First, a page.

State Health Officer Dr. Thomas Dobbs said the majority of cases are due to the omicron variant.
“We’re in the midst of a peak of transmission that we’ve never seen, most likely, this whole pandemic,” stated Dobbs.
The state health officer said people who test positive or are exposed should take precautions and quarantine for at least five days, per Centers for Disease Control and Prevention guidelines. He also encouraged Mississippians to get the COVID-19 vaccine, as well as a booster shot.
According to Dobbs, most monoclonal treatments are not effective against the omicron variant. Last week, the omicron variant accounted for around 13% of all samples sequenced in the state, up from around 8% in the previous week.
State Epidemiologist Dr. Paul Byers said there has also been a rapid growth in the number of COVID-19 cases at nursing homes across the state. Sixty-three outbreaks were reported on Monday at nursing homes, nearly twice the number of nursing home outbreaks reported in the state last week. On Wednesday, MSDH reported 130 outbreaks at long term care (LTC) facilities in Mississippi.
“We really are in the fifth wave now of COVID for Mississippi,” Byers said.
Byers also said he anticipates the cases will go up once students return to class from their holiday break. Most of the COVID-19 cases reported in Mississippi are in younger people in the age range 25 to 39, according to Byers.
Jim Craig, senior deputy for the Mississippi Department of Health and director of health protection, the shortage of health care workers continues to be a concern for health officials. Lack of staff prevents hospitals from opening all available beds to treat patients.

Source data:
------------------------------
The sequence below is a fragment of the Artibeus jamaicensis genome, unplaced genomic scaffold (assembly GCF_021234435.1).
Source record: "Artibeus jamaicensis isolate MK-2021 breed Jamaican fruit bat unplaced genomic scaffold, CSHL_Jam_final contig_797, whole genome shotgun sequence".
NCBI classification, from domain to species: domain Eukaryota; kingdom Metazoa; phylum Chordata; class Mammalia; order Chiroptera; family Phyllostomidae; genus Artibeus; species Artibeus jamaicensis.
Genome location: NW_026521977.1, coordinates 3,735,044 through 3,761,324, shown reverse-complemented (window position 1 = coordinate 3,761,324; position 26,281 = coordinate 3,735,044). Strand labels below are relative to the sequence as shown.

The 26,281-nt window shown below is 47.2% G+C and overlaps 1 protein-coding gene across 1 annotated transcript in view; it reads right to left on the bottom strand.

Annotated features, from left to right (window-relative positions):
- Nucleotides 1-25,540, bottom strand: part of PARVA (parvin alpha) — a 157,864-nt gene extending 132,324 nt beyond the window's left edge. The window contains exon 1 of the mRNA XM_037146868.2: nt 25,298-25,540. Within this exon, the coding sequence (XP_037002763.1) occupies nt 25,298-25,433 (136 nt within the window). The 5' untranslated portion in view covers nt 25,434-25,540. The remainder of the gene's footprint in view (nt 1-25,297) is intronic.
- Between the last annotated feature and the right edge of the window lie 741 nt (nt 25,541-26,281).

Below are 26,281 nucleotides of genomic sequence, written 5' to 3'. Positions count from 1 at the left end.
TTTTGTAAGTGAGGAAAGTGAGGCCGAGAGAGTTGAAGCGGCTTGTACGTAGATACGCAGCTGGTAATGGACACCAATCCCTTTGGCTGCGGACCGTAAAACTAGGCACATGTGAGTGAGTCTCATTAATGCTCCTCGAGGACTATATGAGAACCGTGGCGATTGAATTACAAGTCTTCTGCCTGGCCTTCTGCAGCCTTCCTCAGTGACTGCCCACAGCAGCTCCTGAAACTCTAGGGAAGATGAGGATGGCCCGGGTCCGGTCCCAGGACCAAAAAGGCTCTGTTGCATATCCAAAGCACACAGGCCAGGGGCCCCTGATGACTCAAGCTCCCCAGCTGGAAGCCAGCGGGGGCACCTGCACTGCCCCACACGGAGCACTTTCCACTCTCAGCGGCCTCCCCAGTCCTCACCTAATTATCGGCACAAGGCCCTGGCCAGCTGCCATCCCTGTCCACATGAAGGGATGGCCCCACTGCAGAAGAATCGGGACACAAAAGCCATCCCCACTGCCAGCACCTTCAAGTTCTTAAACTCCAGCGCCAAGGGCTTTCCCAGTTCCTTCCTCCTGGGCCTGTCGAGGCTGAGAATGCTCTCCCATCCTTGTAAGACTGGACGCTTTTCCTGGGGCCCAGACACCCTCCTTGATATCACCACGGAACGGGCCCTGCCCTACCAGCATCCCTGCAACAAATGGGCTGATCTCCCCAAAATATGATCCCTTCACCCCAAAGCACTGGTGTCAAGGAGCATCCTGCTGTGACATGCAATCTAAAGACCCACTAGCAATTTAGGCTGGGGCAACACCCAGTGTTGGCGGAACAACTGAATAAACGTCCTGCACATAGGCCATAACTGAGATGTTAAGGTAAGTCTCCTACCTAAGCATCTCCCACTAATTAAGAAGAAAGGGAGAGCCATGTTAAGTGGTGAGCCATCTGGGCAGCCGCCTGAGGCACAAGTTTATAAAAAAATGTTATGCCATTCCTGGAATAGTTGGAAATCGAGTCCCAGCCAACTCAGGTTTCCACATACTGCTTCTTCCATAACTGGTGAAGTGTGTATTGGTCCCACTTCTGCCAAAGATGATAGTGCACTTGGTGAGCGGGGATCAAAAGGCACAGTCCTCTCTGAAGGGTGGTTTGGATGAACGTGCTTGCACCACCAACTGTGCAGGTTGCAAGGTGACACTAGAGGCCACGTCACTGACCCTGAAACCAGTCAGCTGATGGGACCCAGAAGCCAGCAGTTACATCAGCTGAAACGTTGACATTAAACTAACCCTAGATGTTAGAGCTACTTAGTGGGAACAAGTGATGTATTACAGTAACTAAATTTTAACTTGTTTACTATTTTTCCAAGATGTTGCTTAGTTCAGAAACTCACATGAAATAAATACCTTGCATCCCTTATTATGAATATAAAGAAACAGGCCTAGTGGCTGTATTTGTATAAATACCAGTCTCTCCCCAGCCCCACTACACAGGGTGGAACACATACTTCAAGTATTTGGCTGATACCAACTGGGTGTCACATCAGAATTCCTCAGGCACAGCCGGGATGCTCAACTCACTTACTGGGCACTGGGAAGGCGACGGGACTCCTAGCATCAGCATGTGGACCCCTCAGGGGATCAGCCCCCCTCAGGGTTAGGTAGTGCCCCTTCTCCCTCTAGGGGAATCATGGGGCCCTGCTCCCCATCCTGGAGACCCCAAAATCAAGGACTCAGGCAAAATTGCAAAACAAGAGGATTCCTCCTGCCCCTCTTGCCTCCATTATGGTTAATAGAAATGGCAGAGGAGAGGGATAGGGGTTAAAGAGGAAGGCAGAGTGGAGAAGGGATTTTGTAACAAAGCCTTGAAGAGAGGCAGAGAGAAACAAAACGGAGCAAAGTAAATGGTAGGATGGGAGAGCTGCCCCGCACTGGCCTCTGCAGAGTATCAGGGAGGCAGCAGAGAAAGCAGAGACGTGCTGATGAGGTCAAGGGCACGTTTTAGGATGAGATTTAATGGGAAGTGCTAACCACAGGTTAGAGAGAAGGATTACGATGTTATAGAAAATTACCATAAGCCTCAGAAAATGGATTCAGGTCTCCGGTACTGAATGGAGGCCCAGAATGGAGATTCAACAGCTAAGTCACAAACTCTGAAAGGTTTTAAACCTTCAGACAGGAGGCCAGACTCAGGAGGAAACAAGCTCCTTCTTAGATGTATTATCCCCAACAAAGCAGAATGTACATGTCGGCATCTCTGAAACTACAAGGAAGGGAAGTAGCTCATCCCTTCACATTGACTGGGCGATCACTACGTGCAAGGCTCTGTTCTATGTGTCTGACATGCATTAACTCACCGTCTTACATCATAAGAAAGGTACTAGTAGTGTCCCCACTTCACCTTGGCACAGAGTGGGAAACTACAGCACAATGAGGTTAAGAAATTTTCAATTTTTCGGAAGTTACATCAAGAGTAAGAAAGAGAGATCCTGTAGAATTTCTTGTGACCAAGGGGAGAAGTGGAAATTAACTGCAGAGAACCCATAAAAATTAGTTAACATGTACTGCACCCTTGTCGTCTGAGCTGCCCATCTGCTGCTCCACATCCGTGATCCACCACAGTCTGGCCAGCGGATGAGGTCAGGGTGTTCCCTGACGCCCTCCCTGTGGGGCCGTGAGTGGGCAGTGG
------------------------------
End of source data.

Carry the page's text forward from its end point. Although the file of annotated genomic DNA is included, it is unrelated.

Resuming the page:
“It is becoming increasingly difficult for our smaller community, county hospitals to transport patients to some of our larger centers. … It all plays back to the staffing issue,” he said.
Health officials said Tuesday that 48% of Mississippi residents were fully vaccinated, and 29% had received a booster shot. About 63% of people nationwide are fully vaccinated, according to Johns Hopkins University.
With the surge in new virus cases, there has also been a surge in demand for testing. Dobbs said the state is expanding the number of available testing sites, and asked residents to be patient.
The Mississippi State Board of Medical Licensure (Board), along with MSDH, is facilitating immediate access to two medications that can aid in the treatment of COVID-19.
The United States Food and Drug Administration (FDA) has issued emergency use authorization (EUA) of Paxlovid1 and Molnupiravir2 as oral antivirals for patients who have been diagnosed with COVID-19. The Board believes granting immediate access to these antivirals, as well as any others for which the FDA issues EUAs for the treatment of COVID-19, is appropriate.
Mississippi is scheduled to receive a limited supply of these antivirals this week, according to a notice from MSDH.
“Mississippi is facing unprecedented medical situations as we continue in the fight against COVID-19,” said Dr. Kenneth Cleveland, Executive Director. “It is necessary that our Board remain flexible in dealing with these situations.”
The Associated Press contributed to this report.